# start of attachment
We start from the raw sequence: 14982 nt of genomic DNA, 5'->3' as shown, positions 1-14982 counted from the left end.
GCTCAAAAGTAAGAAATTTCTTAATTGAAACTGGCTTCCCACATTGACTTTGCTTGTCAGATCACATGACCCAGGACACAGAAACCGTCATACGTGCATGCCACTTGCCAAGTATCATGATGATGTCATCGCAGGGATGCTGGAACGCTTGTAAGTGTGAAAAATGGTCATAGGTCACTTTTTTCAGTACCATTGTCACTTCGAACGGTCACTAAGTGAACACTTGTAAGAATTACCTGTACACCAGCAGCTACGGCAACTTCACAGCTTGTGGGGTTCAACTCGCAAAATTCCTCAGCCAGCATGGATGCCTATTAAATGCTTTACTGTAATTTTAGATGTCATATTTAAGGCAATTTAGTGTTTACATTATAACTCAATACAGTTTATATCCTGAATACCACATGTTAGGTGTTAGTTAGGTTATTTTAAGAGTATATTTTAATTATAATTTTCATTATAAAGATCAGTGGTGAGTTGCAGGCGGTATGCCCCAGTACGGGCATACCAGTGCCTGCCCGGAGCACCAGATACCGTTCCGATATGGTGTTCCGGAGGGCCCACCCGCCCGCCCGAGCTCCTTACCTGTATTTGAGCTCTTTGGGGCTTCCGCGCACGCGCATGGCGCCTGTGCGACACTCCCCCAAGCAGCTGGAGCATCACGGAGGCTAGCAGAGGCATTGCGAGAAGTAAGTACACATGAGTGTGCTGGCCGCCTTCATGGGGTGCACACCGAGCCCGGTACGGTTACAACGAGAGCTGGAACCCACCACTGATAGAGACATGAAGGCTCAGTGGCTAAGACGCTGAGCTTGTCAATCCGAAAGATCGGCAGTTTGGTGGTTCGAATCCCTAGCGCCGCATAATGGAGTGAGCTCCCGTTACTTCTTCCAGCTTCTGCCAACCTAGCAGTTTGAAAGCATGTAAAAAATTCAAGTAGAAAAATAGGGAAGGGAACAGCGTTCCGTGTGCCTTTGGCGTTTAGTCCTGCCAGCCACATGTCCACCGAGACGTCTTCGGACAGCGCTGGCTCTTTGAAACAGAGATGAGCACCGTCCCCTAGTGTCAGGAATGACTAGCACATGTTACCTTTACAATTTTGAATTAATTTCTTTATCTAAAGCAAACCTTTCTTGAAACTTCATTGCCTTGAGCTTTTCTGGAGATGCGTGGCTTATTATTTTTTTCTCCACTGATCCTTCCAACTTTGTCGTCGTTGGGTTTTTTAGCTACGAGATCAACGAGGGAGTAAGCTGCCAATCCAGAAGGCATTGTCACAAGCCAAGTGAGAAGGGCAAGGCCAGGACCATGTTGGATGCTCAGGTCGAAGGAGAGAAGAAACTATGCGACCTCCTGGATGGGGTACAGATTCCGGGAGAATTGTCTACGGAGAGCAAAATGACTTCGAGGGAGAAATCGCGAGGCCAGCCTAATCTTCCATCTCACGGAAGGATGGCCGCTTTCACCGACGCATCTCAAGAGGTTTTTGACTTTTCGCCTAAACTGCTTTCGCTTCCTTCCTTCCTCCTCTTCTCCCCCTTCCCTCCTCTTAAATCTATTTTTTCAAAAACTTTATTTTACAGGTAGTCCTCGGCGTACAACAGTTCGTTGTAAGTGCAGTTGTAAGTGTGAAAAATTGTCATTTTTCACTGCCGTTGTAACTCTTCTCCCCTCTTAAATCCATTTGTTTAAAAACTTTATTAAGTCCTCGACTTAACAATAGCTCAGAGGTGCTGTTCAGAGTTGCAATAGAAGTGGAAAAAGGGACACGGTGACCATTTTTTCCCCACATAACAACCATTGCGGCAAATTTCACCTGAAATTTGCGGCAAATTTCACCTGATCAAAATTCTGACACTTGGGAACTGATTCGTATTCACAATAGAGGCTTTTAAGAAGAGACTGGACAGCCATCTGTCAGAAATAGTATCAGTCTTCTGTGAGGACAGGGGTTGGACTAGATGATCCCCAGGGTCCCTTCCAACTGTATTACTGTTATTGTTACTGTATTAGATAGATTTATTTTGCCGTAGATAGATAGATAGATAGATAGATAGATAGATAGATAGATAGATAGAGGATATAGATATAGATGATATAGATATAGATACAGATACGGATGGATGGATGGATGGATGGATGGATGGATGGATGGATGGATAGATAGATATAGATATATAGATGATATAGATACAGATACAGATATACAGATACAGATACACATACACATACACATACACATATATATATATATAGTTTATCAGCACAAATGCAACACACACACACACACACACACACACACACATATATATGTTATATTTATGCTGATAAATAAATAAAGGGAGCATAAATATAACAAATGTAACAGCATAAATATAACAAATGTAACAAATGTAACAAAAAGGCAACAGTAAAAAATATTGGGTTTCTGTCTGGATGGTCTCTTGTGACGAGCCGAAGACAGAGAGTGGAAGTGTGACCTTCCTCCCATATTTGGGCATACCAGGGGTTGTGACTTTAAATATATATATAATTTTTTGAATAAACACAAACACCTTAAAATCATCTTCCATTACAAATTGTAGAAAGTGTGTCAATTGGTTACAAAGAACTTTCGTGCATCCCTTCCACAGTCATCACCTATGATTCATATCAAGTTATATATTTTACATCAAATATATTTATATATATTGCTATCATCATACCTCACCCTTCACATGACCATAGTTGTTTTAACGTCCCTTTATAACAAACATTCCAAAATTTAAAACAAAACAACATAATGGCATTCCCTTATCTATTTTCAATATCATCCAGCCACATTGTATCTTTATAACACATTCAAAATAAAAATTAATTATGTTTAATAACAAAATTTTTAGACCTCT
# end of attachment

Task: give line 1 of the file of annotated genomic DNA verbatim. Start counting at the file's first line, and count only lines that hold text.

We start from the raw sequence: 14982 nt of genomic DNA, 5'->3' as shown, positions 1-14982 counted from the left end.